Skip to main content

Alex Davis's amazing Blog Hop!



As the July Blogswap Trail comes towards its conclusion, I'm sharing a host of extracts and related stories from The Last War, the first book in The Noukari Trilogy. Today's extract comes from Chapter Two, where we first meet Asha in her confrontation with the leader of the new-found religion of the Noukari, Apius. Enjoy!

CHAPTER TWO EXCERPT

Apius has become aware of the glances that he has begun to attract from those living within Genem. Those he knows look upon him with reverence, acknowledging him with a bow or other prostration. These he responds to with simple platitudes, blessings in the name of the Animex, furthering belief with each word.

But there are still many within Genem who have yet to accept, and to them his robed figure brings equal measures of suspicion and hatred. They do not yet recognise his position, and the influence it brings. He is not blind to the sideways glances, the baleful eyes, the naked curiosity that surrounds him. But he knows that he needs this as much as he needs his followers. Curiosity leads to questions, and questions to answers.

And there is only one answer they can reach.

What is it about him that inspires this reaction, he wonders? Is it his manner, his confidence, the doubtlessness of his belief? The fine robe he wears, woven from the fur of the rare Pilur, separating him from the multitudes? The staff he bears, fashioned into the shape of a wooden sceptre?

'Re'Nuck!'
The greeting disturbs his train of thought, and he sees an eager and pallid figure striding in his direction. The lady bows before him, but her eyes stare into Apius's own in a manner he finds disconcerting. The stare is fixed, unwavering. He can sense her eyes questing, silently asking something of him. He does not break the moment, but looks back with equal intensity. Finally her eyes separate from his, and she looks across at what he assumes to be her home.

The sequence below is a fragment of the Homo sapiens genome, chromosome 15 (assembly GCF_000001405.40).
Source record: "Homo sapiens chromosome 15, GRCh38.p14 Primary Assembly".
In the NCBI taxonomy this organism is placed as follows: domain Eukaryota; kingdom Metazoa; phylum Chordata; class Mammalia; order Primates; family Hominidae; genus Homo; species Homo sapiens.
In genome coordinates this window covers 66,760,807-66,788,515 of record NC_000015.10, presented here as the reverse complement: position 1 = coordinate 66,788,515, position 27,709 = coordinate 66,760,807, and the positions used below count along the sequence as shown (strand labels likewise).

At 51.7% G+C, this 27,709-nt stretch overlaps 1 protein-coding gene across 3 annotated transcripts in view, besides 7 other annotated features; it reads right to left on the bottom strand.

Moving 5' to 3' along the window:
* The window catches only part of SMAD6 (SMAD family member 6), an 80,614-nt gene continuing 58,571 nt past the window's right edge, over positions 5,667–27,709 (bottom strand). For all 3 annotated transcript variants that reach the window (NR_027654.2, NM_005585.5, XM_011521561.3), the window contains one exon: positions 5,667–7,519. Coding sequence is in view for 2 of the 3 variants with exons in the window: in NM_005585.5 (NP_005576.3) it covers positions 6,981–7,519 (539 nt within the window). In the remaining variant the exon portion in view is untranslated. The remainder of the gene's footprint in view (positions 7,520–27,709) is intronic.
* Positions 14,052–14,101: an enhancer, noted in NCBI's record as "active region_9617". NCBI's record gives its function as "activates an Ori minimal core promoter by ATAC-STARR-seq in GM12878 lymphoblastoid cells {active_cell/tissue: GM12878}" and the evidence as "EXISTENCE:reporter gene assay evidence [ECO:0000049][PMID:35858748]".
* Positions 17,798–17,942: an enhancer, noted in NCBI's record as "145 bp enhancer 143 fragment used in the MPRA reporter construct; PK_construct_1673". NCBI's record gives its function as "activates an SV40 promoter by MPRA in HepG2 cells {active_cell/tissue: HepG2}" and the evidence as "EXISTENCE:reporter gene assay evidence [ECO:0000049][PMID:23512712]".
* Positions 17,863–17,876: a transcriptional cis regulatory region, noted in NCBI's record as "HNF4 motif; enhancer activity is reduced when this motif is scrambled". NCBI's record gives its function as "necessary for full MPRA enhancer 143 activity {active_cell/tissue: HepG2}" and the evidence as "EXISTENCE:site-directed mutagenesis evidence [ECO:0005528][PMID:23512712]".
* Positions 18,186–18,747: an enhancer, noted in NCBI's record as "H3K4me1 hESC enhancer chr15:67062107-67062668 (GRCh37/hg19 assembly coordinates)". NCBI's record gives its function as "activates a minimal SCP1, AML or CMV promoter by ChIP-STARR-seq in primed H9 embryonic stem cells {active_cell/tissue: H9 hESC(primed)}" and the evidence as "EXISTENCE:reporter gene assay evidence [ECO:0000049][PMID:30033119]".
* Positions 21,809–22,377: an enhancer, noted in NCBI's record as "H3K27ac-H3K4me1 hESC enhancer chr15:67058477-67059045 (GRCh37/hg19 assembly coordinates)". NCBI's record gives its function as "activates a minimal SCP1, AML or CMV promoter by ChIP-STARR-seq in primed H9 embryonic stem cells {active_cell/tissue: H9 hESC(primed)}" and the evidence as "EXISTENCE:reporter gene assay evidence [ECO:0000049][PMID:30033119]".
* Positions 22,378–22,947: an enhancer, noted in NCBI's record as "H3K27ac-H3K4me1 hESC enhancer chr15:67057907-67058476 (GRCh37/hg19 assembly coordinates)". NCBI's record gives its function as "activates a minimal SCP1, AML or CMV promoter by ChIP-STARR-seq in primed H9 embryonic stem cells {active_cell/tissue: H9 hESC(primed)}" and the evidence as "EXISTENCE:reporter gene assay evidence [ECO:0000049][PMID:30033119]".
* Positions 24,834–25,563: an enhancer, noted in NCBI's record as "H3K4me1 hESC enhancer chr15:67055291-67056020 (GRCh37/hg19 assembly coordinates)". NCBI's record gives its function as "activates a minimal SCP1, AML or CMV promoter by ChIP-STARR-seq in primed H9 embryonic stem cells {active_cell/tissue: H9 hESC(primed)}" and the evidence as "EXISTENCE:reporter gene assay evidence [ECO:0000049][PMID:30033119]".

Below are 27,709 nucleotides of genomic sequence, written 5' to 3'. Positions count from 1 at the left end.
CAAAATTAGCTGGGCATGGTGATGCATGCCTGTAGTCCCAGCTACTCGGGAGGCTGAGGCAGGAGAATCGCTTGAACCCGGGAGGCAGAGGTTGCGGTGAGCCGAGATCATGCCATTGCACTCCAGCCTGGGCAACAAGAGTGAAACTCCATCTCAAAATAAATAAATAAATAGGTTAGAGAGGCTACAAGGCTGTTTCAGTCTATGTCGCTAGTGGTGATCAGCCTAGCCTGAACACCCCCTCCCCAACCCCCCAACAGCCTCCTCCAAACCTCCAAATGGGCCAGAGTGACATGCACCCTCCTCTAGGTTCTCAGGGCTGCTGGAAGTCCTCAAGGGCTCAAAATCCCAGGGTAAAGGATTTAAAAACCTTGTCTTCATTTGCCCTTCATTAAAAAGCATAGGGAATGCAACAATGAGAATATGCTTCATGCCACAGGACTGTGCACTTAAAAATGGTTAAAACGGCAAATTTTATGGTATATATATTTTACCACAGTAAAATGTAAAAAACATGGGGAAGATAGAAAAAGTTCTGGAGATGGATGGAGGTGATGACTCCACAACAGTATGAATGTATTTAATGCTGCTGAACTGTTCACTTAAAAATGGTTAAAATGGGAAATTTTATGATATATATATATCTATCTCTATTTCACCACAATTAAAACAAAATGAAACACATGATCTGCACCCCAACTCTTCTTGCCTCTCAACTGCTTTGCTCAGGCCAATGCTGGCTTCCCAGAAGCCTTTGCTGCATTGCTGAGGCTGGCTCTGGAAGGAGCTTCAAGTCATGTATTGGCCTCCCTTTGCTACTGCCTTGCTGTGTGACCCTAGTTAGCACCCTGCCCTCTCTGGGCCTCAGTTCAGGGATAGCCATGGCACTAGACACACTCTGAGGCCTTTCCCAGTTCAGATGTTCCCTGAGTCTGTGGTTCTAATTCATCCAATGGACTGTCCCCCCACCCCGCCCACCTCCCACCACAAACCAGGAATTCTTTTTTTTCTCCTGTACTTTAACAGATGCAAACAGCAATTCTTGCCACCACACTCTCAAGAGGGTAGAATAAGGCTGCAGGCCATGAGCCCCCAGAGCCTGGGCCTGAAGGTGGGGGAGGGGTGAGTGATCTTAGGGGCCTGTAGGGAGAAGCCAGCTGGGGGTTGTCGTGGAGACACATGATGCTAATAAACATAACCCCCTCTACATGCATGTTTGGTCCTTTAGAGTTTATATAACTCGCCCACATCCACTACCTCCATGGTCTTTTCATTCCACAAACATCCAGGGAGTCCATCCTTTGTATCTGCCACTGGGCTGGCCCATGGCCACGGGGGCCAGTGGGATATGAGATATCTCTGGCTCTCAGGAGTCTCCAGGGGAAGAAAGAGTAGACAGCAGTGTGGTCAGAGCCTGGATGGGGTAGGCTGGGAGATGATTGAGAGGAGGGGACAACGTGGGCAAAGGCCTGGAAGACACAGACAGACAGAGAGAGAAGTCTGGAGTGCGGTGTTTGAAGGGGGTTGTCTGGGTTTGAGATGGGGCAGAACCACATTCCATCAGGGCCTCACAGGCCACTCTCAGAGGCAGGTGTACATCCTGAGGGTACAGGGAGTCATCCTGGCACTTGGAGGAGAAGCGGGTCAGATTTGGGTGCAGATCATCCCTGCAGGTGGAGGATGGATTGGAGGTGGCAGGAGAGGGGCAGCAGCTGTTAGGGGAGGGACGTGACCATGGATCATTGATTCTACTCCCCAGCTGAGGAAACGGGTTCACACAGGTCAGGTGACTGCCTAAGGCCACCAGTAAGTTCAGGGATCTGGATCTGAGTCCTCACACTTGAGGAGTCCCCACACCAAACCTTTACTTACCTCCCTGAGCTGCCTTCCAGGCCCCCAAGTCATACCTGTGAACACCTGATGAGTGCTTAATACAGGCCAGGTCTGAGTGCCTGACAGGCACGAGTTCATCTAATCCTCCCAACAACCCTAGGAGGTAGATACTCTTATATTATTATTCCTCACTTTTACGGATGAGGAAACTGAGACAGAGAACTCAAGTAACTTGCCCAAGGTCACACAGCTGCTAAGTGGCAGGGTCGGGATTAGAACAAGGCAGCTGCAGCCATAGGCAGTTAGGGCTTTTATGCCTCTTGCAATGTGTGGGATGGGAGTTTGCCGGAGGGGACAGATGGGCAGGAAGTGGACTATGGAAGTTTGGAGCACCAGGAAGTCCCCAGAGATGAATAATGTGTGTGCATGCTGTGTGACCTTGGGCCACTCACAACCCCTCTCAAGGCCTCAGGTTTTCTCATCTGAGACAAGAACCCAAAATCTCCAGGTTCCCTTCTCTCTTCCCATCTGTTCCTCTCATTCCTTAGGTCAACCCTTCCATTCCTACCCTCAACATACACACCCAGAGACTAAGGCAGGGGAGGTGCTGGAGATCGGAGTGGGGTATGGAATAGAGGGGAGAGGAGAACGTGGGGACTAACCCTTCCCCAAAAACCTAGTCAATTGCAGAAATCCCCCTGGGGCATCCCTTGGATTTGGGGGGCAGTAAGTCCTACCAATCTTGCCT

'Yes, my sister?'
'I have heard much of your words, and wanted to speak to you.'
'Of course. You have questions for me?'
'Yes, many questions.'
'I shall be pleased to hear them, sister.'
'Good.' She rises to her full height, any obsequience now evaporated. 'Why do you build a temple?'
'Why? Such a simple question. We build it as a place to worship...'
'That is not what I mean. I wish to know what justification you have.'
'Justification?'
'The question is clear, brother.' She spits this last, no longer conceding to his rank. 'There is much to do here in Genem. The people live in ramshackle while you greedily stockpile wood and Adipus for your grand temple.'
'Greedily? Rest assured, sister, there is no greed involved. The temple is not to be my home!'
'It is not being built for me, nor my Hasban. It is not being constructed for our neighbours. It is an indulgence for you and the cult you are gathering around you.'
'Cult? It is no such thing. I simply look to spread the word of the Animex. What people take from them is their own choice.'
'They are your own words, Re'Nuck. Remember that. If the Animex are so powerful, I have no doubt they would speak for themselves.'
With her piece said, the woman heads back to her rustic home, her Hasban ushering her across the threshold. She spits on the floor in Apius's direction before heading into the residence.